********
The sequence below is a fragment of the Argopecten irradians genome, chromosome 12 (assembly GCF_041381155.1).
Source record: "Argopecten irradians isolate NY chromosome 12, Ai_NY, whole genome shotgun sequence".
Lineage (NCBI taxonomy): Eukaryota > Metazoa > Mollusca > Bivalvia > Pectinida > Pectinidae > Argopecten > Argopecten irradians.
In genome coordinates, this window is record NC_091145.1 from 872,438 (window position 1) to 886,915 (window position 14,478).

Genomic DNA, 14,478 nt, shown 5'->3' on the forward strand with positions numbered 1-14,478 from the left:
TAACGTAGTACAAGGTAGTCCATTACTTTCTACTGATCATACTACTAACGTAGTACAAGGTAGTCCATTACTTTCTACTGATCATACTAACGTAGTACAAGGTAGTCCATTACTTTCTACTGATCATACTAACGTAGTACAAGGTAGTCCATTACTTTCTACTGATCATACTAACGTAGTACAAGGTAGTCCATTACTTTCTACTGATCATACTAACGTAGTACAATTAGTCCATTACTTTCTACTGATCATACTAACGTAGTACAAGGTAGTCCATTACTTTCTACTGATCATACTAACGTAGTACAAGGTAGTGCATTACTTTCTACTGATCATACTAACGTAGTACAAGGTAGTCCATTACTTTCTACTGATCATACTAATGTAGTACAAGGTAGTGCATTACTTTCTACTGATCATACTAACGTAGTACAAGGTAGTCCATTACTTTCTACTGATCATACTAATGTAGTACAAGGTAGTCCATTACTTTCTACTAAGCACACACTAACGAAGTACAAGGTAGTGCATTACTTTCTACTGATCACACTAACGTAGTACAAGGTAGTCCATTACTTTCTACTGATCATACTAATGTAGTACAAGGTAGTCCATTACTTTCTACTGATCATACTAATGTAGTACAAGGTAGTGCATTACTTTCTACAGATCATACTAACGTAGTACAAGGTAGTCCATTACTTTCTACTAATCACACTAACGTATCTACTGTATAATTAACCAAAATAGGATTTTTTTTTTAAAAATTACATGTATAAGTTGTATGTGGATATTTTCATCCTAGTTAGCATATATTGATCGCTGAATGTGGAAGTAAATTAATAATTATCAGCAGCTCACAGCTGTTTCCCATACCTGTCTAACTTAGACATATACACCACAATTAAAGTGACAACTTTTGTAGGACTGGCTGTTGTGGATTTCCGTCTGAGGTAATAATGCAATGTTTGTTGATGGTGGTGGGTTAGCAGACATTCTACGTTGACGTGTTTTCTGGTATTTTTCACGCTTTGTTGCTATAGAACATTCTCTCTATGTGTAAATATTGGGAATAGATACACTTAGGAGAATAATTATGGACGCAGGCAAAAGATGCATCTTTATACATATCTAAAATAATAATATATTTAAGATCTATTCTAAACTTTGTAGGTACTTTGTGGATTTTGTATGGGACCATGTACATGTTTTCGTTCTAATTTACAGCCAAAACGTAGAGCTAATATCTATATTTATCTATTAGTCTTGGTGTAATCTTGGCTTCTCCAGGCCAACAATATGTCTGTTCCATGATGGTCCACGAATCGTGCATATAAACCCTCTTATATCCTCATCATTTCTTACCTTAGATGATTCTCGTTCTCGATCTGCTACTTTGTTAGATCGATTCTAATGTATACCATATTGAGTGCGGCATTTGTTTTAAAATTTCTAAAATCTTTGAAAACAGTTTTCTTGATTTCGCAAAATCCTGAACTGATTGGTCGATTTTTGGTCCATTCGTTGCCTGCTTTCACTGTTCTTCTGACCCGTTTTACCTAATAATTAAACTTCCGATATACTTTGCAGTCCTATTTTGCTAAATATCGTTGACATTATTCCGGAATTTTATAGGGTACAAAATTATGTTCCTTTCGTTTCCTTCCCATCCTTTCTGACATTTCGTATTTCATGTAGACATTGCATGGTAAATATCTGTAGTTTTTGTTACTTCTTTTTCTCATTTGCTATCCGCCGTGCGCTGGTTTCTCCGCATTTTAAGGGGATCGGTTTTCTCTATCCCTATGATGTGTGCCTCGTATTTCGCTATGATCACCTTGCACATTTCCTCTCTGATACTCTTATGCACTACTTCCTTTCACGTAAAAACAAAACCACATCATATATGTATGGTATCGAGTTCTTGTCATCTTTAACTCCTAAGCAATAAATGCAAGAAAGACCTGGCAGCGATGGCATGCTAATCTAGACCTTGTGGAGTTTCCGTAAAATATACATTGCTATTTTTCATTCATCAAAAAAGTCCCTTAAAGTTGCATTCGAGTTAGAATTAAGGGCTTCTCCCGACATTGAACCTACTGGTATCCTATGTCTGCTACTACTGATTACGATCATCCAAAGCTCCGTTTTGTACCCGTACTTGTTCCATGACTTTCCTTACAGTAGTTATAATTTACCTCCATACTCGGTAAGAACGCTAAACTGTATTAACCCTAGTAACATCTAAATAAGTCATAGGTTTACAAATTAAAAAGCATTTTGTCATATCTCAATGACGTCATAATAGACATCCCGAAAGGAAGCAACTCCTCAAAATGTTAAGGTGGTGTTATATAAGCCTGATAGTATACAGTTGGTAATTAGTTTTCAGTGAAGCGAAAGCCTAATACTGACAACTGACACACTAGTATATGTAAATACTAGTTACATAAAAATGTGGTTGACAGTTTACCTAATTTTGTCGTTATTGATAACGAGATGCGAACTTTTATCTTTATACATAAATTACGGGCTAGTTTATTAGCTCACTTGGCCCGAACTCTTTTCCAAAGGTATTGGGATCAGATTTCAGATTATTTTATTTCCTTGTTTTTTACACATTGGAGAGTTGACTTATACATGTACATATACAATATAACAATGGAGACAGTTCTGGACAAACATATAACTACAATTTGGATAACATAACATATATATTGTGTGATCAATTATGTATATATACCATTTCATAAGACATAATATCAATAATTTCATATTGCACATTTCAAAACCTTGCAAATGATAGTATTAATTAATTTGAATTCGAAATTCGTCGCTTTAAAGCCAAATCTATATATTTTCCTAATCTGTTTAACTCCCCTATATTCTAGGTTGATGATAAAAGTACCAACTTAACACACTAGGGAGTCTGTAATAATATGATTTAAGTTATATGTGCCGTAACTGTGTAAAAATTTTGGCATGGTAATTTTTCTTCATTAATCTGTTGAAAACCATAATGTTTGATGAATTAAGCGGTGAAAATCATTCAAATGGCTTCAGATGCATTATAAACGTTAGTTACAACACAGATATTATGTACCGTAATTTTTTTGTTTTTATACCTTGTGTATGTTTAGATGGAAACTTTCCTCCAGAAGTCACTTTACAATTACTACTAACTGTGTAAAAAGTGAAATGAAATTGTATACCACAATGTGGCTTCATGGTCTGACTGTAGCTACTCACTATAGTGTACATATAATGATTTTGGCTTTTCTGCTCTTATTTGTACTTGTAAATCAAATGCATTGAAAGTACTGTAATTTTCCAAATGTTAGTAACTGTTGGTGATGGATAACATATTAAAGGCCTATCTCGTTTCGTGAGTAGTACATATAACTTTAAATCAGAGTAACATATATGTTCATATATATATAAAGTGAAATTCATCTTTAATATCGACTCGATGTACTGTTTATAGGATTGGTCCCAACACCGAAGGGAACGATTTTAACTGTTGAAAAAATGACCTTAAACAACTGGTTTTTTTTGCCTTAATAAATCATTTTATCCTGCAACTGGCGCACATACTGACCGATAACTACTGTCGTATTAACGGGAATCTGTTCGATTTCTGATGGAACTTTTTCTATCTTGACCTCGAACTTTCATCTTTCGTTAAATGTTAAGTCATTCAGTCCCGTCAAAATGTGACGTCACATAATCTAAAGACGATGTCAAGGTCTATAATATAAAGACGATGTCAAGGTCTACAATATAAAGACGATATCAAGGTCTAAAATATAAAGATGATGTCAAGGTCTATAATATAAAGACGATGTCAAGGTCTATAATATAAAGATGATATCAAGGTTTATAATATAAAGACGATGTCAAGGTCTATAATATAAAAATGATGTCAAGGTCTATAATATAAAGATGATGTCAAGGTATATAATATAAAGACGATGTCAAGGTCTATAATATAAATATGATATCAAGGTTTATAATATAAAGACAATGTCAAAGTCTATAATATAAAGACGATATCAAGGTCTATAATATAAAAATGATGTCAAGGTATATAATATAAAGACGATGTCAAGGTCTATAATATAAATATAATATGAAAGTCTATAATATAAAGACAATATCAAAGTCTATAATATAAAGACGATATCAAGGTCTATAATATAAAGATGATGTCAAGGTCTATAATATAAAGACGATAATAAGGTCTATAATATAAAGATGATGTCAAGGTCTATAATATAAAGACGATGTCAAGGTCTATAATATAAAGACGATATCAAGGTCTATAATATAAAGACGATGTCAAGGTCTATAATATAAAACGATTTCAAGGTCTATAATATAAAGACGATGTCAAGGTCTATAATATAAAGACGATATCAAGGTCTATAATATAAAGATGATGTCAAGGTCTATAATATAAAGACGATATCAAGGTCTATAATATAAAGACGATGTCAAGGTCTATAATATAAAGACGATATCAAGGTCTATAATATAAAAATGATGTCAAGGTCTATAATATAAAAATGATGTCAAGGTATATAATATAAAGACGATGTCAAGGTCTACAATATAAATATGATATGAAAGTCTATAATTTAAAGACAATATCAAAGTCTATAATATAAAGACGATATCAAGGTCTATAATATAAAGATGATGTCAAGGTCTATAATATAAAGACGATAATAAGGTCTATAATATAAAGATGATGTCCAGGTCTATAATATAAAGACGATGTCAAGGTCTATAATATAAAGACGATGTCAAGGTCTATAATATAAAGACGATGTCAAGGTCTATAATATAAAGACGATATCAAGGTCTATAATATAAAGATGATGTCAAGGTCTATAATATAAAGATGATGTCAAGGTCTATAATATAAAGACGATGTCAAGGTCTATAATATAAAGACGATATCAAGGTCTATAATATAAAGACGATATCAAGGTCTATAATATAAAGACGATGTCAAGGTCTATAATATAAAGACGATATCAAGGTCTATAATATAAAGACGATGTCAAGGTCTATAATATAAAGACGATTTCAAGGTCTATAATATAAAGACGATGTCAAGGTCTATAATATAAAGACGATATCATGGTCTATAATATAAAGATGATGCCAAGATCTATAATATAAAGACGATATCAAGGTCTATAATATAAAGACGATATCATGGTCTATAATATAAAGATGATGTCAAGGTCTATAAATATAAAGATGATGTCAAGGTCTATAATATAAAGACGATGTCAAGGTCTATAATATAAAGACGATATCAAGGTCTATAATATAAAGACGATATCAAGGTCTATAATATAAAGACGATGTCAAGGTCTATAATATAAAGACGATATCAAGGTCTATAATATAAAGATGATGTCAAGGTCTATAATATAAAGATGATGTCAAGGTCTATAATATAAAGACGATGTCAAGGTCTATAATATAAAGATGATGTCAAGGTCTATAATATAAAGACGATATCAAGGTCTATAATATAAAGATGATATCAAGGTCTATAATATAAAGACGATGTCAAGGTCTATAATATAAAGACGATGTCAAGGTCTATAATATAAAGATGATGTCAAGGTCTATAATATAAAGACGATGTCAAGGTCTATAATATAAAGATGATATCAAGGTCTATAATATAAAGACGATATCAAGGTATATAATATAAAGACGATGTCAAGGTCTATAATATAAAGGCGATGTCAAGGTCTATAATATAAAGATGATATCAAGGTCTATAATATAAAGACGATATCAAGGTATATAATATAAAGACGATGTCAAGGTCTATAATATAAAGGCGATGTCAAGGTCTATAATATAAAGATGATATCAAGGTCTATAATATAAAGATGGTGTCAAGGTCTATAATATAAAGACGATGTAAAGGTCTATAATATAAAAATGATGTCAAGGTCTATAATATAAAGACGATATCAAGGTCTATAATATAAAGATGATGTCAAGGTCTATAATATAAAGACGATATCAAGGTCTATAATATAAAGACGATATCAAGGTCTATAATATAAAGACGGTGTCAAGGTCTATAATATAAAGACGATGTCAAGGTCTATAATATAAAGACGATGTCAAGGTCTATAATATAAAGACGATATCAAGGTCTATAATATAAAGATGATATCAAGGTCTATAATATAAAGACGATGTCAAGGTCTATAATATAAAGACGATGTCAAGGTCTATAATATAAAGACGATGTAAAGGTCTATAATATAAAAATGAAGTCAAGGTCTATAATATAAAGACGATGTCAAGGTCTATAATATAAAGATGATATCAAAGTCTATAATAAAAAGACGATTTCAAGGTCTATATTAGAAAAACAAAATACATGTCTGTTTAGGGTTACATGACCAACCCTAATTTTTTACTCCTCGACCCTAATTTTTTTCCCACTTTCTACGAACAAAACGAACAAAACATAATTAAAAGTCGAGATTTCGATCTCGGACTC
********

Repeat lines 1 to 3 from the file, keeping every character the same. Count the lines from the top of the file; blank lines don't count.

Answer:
The sequence below is a fragment of the Argopecten irradians genome, chromosome 12 (assembly GCF_041381155.1).
Source record: "Argopecten irradians isolate NY chromosome 12, Ai_NY, whole genome shotgun sequence".
Lineage (NCBI taxonomy): Eukaryota > Metazoa > Mollusca > Bivalvia > Pectinida > Pectinidae > Argopecten > Argopecten irradians.